Smoke clears from Myanmar’s first dive boat sinking
After being questioned for four days in Myanmar, the trip leader for MV Blue Star which went up in flames on February 9 about 100 nautical miles from civilization returned to Phuket to set the record straight.
The Gazette‘s Isaac Stone Simonelli reports.
PHUKET: The Finnish-owned liveaboard Blue Star departed Thap Lamu Pier on February 6 with 33 people on board: 21 guests, six Thai crew, five foreign staff and one Burmese guide. They were headed for one of the farthest flung gems of the Andaman, Black Rock.
“Black Rock was going to be the highlight of the trip. Just two weeks ago, we had a whale shark, two eagle rays, manta rays and silver tip sharks all at the same dive site. In my head, it was a 90 per cent chance of seeing a whale shark or a manta,” said Chalong Sea Sports tour leader Darren King.
After finishing a four-dive day at Shark Cave on February 8, the captain started for Black Rock at about 8pm. The boat was scheduled to arrive at 3am.
“At about 1:15am, I heard a big bang below me. I’m guessing it was an electrical short circuit or something. We don’t actually know. People ask me if it was a cooking fire – no it wasn’t. Except for the captain, at that time, everyone was asleep,” Mr King said.
“After the bang, I heard someone screaming in Finnish.”
The person was screaming “smoke in the hallway,” but Mr King didn’t know that at the time.
“I obviously only heard someone screaming and shouting,” he said.
“I put the batteries in the torch, and went out to the door. The corridor was full of smoke.”
Responsible for the safety of everyone on board, Mr King’s first task was to clear the decks.
“I went down to the lower deck to make sure everyone was up, awake and getting out. I then cleared my deck. After that, no one was allowed back in the cabins,” he said.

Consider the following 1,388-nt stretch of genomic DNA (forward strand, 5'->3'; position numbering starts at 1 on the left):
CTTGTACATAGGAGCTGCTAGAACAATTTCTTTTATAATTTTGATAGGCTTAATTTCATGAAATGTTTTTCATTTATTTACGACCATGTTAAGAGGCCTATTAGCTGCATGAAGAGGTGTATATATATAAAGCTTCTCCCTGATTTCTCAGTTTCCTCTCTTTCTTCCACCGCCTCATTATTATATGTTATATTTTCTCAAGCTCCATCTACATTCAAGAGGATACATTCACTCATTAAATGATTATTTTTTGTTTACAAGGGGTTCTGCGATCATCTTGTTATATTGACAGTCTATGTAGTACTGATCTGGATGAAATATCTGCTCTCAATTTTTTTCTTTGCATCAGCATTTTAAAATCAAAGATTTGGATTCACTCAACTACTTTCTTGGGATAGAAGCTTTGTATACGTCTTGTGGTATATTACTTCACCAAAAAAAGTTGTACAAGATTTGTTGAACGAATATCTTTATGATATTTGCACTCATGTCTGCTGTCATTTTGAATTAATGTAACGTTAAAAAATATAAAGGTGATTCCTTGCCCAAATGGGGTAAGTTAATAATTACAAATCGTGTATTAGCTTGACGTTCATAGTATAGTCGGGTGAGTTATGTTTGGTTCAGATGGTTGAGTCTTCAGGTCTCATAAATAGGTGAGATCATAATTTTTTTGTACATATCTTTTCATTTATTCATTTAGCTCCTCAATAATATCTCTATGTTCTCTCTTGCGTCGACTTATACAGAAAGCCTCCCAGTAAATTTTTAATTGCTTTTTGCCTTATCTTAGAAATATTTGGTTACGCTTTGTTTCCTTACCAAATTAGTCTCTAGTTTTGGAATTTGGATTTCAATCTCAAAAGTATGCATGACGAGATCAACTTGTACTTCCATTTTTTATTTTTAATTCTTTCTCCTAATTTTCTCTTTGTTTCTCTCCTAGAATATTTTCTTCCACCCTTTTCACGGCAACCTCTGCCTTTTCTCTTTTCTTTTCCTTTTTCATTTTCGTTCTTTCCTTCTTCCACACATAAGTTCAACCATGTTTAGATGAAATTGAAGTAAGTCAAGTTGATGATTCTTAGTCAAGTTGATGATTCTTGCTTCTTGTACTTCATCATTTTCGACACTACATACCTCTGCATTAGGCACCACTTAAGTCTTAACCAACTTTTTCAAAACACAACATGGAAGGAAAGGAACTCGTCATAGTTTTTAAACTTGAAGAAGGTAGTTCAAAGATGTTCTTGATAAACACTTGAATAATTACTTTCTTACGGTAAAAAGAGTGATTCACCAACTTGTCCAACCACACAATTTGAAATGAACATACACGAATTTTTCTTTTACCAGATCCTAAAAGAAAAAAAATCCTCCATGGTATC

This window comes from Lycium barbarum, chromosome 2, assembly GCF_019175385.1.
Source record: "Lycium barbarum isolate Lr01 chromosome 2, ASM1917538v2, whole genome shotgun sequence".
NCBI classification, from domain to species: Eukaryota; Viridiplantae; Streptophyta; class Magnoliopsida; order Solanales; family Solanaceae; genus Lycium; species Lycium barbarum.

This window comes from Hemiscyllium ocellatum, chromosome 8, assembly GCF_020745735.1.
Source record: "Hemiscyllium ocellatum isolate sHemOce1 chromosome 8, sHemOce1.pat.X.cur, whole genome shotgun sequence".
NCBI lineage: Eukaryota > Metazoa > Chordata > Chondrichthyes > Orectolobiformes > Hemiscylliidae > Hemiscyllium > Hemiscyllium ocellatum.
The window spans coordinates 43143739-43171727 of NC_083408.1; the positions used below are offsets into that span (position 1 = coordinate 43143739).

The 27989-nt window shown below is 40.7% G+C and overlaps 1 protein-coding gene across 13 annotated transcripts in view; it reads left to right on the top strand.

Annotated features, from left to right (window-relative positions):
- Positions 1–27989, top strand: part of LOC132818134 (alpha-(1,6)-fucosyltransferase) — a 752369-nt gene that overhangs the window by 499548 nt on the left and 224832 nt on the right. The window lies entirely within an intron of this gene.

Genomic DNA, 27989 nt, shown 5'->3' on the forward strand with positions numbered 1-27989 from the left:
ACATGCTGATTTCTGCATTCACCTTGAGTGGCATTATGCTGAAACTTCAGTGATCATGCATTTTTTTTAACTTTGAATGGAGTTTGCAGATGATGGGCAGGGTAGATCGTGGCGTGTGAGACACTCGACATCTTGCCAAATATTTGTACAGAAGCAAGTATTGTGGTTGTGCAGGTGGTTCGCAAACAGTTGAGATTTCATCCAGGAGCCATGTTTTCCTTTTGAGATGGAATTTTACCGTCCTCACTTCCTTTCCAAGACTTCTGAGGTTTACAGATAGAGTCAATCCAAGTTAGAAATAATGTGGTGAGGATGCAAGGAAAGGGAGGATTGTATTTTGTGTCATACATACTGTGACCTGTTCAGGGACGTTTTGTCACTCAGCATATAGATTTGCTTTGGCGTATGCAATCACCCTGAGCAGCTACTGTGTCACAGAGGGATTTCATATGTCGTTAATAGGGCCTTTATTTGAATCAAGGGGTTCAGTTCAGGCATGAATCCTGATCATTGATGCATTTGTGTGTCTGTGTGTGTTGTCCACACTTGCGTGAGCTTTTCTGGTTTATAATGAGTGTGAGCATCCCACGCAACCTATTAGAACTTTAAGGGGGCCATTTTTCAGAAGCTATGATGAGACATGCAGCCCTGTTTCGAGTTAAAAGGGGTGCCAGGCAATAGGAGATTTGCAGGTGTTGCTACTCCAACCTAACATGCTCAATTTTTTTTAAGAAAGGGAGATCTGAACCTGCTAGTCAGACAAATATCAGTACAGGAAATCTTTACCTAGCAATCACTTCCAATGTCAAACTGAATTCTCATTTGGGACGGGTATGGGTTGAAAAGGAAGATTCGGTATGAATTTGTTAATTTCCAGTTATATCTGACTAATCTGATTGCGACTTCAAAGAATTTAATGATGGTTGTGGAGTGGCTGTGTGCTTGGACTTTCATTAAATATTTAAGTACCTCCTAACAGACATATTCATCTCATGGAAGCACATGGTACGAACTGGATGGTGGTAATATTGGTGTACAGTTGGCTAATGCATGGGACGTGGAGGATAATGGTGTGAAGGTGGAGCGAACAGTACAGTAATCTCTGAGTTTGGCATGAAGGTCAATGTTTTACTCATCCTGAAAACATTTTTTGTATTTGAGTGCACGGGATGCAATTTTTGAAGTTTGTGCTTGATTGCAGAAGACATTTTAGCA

Everyone gathered on the saloon deck as Mr King and his staff headed to the engine room in an attempt to put out the fire. Thai crew members battled the flames with water and fire extinguishers as Mr King’s deputy tour leader, Arto Koivunen, attempted to enter the engine room.
“We literally had to drag Arto out of there because of the smoke. Nobody tried [to go in] after that,” Mr King said.
The heat from the fire began to dry the wooden boat and flames spread, Mr King said.
“It became quite clear, quite quickly, that there was no way to stop it.”
Though the Blue Star had two safety rafts serviced during the low season, the captain made radio contact with a Burmese fishing boat on the horizon and started making his way toward it.
Smoke began filling the rooms of the boat.
“There was smoke everywhere in the captain’s cabin. Obviously, he had to drive the boat, but he could hardly breath. We had the captain on a regulator, but then we had a better idea: using the tank, we knocked out all the windows,” Mr King said.
“Flames were starting to lick, but still nobody was panicking.”
The boat, cruising at about eight or nine knots, reached the fishing boat at about 2am.
“The only time we had a slight panic with the customers was when we got to the fishing boat. I think it was just the relief of knowing that they were going to be saved. A few people started shouting and screaming – I was like, ‘People calm down, please. They know we’re here.'”
“If one starts panicking, then it gets out of hand. We could have had people starting to jump from the higher deck and we might have lost somebody.”
There was no way to stop the engines without going into the engine room, Mr King explained.
“The Thai crew were brilliant. The captain put the boat on a full-starboard lock with a piece of string. So we were just going around and around the fishing boat.”